How Strong Is the Government’s Technical Case Against Julian Assange?

Assange is accused of conspiring to violate the Computer Fraud and Abuse Act. Proving that may be tricky.

Julian Assange, bearded, seen through a van window.
Julian Assange sits in a police van after he was arrested by British police in London on Thursday.
Henry Nicholls/Reuters

WikiLeaks founder Julian Assange was arrested in London on Thursday, after hiding out in the Ecuadorian Embassy in London since 2012. U.S. authorities now want to charge the man whose website had published hundreds of thousands of classified and sensitive U.S. government documents. U.S. lawmakers have long regarded the large-scale leaks published by WikiLeaks as a threat to national security, but it was not entirely clear what crime they would be able to charge him with—Assange himself, so far as anyone knew, had not stolen any information but instead merely published it. It seemed possible that he might be charged under the Espionage Act for something like “unauthorized communication of national defense information” (one of the things Edward Snowden was charged with), but that could have frightening implications for journalists who publish classified documents or information given to them by sources.

So it was a relief to many when, on the same day as Assange’s arrest, the U.S. Department of Justice unsealed an indictment charging Assange with conspiracy to commit computer intrusion and made no mention of the Espionage Act. University of Texas law professor Stephen Vladeck, for instance, tweeted in response to the charges, “the key is that this isn’t about the Espionage Act, or the publication of classified national security information—it’s not a direct threat to the press.”

But what has Assange been charged with, if not disseminating classified government materials? The answer lies at the intersection of conspiracy law and the Computer Fraud and Abuse Act, which Assange was charged with conspiring to violate. Typically, to violate the CFAA a person has to access a computer without authorization or in excess of their authorization—something that Assange did not clearly do while running WikiLeaks. He published lots of stolen information but did not steal it himself. However, Assange has not been charged with violating the CFAA but merely with conspiring to violate the CFAA, which makes the case more plausible and perhaps also a little bit more confusing.

In the relatively brief six-page indictment, the Justice Department outlines how, in 2010, Assange and Chelsea Manning discussed Manning’s efforts to leak sensitive military materials that would later be uploaded to WikiLeaks. Manning, who was charged under both the Espionage Act and the Computer Fraud and Abuse Act, clearly did the lion’s share of the technical work to access and download the stolen documents from military networks. However, according to the indictment, at one point in March 2010, Assange agreed to help Manning try to crack a password stored on Department of Defense computers connected to the military’s classified Secret Internet Protocol Router Network. Manning gave Assange a hash value for the password in question, and Assange later reported back that he had had “no luck so far” trying to figure out the password from the hash value. The indictment says he “requested more information from Manning related to the password.”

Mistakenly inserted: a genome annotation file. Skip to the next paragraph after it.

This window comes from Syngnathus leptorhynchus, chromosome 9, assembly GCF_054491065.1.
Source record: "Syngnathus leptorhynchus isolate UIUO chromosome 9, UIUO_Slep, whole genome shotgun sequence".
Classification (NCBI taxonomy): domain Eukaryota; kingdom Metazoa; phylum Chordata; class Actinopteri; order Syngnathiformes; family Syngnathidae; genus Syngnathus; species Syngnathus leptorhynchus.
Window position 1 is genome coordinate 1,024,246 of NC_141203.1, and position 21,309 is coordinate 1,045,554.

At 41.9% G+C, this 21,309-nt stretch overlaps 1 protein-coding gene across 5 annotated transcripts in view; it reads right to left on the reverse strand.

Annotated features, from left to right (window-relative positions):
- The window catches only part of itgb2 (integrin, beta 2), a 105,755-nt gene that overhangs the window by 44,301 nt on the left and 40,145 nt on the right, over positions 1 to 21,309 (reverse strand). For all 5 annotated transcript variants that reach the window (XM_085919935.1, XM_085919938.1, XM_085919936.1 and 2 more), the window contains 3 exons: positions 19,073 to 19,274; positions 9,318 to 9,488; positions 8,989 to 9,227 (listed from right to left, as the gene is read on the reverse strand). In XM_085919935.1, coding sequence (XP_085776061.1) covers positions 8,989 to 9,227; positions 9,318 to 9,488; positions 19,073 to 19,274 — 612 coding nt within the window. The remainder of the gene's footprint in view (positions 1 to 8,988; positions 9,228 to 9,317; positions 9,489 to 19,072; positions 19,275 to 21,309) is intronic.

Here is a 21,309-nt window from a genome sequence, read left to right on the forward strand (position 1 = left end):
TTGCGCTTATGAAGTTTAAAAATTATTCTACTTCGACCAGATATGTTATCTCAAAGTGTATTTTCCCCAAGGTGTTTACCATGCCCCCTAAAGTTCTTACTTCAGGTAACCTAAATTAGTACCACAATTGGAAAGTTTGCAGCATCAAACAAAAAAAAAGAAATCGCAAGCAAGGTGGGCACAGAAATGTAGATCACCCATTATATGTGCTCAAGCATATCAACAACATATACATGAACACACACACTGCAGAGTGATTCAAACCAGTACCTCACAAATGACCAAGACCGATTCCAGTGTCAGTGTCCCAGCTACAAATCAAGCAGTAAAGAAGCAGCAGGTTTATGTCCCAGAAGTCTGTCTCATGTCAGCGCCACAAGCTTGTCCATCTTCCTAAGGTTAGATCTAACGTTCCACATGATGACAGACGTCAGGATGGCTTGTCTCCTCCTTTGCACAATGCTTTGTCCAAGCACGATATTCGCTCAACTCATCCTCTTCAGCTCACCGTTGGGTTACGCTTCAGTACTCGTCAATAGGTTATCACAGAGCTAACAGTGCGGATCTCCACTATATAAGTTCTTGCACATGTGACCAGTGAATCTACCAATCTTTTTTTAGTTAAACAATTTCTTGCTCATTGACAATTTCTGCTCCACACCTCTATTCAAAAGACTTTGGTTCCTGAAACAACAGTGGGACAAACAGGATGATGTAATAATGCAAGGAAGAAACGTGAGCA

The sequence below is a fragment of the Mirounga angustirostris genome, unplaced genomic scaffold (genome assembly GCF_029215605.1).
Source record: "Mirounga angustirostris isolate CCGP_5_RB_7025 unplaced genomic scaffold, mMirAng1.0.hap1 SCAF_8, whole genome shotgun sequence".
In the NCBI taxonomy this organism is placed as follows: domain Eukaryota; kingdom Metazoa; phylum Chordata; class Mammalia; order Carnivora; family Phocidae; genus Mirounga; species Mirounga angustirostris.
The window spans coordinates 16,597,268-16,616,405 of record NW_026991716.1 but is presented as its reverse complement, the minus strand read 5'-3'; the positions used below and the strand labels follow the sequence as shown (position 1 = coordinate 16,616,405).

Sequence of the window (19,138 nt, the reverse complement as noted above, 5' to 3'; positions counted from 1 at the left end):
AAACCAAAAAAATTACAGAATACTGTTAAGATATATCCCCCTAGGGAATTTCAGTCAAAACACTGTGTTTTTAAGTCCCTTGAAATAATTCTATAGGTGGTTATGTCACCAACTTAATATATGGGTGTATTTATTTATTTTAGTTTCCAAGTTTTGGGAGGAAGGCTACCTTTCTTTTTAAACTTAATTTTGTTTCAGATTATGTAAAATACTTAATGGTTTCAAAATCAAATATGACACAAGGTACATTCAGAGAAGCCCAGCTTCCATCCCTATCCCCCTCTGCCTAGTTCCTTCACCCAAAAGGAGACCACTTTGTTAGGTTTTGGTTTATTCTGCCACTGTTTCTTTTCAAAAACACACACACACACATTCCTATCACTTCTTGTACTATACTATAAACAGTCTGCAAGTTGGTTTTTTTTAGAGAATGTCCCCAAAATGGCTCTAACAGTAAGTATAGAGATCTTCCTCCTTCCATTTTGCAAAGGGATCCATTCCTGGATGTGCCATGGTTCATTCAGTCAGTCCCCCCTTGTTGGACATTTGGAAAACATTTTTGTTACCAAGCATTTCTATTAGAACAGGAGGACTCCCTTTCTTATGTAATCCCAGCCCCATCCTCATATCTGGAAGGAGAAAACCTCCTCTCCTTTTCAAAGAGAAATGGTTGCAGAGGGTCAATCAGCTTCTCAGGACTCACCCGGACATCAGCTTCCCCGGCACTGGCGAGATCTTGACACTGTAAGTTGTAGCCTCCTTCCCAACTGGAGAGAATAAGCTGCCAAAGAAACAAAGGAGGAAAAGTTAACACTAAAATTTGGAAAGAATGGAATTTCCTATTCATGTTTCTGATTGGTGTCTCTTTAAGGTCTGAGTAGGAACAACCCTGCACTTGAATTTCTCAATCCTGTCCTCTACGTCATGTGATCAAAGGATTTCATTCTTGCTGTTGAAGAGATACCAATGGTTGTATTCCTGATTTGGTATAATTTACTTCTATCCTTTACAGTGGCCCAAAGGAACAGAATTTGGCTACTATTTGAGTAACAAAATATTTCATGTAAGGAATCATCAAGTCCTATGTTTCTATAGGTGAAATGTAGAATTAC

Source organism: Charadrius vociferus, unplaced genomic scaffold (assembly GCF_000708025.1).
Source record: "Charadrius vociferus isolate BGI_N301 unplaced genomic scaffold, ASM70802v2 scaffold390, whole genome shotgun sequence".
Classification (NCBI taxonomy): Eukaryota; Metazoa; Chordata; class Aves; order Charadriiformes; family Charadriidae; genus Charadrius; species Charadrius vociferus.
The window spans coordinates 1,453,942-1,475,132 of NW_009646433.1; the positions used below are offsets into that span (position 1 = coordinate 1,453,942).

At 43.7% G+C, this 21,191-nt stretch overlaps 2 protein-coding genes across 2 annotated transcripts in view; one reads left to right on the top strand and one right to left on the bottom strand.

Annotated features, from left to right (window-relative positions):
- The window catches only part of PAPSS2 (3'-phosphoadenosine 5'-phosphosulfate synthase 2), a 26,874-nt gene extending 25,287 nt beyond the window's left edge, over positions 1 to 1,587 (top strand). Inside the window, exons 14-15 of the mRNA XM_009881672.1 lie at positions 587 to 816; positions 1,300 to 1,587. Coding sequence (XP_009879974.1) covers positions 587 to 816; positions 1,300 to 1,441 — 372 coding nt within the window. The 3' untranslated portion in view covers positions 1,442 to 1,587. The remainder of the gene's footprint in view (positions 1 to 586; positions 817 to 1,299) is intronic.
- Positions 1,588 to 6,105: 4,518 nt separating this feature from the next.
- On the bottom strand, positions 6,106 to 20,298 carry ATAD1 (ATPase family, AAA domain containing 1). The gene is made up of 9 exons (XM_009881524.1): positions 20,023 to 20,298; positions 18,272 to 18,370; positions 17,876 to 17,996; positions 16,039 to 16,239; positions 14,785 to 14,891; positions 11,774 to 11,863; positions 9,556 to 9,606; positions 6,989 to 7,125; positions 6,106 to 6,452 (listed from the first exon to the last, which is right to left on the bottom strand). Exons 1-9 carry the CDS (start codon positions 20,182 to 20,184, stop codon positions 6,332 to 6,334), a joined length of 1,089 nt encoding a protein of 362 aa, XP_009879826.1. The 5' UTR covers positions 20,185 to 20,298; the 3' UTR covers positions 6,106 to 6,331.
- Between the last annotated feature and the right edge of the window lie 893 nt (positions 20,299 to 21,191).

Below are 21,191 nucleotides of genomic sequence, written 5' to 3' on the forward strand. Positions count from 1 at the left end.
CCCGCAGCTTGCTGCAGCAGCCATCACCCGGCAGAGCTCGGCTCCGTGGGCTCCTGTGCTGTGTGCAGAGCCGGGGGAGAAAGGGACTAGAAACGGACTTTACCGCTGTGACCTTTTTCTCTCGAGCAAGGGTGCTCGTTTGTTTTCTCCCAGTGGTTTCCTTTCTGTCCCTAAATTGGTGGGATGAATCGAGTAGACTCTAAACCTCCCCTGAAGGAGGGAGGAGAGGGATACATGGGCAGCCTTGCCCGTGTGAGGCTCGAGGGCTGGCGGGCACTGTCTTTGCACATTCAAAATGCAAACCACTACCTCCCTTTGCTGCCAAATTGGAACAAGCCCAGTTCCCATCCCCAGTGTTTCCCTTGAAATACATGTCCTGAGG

That was the extent of Assange’s involvement in anything technical—a single failed attempt to help Manning figure out a password. That could make it difficult to pin a CFAA charge on Assange since there’s no evidence that he ever used a stolen password or cracked it (or even really tried to crack it!) to access a computer without authorization. But a person can be found guilty of conspiring to commit a crime even if they do not actually commit that crime, Harvard Law School lecturer Kendra Albert explained.

“A successful conspiracy charge does not require you to actually violate the underlying statue,” Albert told me. “The government doesn’t need to prove that the CFAA was actually violated.”

Instead, to prove a conspiracy charge, the government needs only to show that Manning and Assange agreed to violate the CFAA and then one of them (not necessarily Assange!) took an overt act to advance that plan. So, Manning’s steps to access classified government materials without authorization are enough to support conspiracy charges against Assange. That could still be concerning to some journalists who discuss classified materials with their sources—could those conversations be used as grounds for a conspiracy charge even if they themselves don’t take any overt acts to steal that information?

Probably not—that’s why the password cracking agreement is so central to this indictment.

“What the password cracking does is it helps establish that Assange also had the intent to violate the CFAA,” Albert said. It also gives the Justice Department a way to charge Assange and minimize the slew of controversial and complicated First Amendment questions related to freedom of the press that would come up around Espionage Act charges.

Instead, the Justice Department has made a very deliberate and careful move to focus not on WikiLeaks or Assange’s publication of classified documents but instead on the one moment in March 2010 when he appeared to briefly cross the line into computer hacking himself (and not very successfully, at that). It’s an interesting strategy and one that may create other problems for the Justice Department related to extradition and the statute of limitations, but it tries to sidestep concerns about what going after Assange might mean for journalists—a surprisingly cautious and measured choice for this Justice Department.

Future Tense is a partnership of Slate, New America, and Arizona State University that examines emerging technologies, public policy, and society.